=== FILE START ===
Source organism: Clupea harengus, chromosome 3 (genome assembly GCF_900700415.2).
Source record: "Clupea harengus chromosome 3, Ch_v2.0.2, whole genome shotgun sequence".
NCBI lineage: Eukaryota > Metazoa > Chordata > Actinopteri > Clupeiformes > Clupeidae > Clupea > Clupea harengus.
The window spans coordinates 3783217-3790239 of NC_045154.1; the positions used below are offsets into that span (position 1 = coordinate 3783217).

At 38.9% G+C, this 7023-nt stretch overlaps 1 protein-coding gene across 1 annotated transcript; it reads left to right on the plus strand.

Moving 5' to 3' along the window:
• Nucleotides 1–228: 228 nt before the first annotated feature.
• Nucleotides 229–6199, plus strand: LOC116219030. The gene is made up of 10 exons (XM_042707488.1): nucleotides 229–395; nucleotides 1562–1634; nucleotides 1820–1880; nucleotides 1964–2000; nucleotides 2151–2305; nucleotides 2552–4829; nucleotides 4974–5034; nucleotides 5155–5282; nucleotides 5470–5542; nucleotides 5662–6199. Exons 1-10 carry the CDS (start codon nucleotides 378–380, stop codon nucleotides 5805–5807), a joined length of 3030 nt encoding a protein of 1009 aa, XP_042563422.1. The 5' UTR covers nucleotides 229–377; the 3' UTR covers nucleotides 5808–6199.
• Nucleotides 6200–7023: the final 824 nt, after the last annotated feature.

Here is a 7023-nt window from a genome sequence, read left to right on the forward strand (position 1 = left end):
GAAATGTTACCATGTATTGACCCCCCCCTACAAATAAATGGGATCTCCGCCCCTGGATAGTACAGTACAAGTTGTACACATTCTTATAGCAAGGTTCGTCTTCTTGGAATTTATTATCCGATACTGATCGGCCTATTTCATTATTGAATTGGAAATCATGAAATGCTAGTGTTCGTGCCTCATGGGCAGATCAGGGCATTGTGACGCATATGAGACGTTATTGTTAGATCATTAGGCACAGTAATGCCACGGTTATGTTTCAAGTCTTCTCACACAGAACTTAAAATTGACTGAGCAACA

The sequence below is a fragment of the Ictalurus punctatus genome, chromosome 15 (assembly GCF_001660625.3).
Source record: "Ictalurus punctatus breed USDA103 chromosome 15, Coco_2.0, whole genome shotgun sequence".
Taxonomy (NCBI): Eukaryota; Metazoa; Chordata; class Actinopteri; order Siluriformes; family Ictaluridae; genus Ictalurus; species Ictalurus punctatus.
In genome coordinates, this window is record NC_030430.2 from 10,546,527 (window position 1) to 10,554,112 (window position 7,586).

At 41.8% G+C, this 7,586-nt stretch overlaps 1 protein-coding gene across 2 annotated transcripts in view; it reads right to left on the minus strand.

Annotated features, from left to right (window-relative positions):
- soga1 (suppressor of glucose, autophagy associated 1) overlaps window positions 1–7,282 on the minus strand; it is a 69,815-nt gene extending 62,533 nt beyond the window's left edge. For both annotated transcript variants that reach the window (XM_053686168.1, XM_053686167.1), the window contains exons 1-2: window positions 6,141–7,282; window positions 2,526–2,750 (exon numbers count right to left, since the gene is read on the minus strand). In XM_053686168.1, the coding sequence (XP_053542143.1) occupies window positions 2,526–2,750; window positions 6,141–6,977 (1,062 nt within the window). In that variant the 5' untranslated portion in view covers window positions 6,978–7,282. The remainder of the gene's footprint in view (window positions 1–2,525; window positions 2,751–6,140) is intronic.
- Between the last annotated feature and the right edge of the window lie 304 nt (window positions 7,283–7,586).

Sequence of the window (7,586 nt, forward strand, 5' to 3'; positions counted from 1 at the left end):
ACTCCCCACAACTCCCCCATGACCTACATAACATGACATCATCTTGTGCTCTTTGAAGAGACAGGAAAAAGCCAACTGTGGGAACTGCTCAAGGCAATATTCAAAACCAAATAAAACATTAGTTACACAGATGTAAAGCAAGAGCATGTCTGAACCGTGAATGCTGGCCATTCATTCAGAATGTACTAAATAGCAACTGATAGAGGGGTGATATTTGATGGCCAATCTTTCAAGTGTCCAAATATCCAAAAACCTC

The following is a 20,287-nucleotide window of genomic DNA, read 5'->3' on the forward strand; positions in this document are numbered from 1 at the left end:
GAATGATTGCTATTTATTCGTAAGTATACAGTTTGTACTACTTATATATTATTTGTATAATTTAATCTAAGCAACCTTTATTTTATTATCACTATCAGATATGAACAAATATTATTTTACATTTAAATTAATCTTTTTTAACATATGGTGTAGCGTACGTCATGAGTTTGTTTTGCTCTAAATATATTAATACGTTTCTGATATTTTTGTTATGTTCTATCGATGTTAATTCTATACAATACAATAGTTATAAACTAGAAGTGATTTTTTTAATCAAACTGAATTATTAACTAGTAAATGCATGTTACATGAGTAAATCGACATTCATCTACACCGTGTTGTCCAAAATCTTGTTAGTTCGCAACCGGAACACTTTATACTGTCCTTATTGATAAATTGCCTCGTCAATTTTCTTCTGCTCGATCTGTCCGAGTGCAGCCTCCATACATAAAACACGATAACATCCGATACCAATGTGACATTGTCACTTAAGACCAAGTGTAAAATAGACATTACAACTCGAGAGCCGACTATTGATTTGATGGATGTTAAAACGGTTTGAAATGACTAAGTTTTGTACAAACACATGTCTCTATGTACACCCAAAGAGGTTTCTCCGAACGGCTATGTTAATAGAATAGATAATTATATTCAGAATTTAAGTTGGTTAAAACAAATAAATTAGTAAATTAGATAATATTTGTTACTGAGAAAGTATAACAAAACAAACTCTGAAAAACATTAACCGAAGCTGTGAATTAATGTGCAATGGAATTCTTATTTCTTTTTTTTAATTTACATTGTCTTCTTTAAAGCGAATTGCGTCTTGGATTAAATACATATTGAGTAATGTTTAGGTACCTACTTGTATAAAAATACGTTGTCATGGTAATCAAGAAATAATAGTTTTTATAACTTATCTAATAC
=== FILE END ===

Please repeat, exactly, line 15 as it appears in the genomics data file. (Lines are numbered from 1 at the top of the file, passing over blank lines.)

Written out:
In genome coordinates, this window is record NC_030430.2 from 10,546,527 (window position 1) to 10,554,112 (window position 7,586).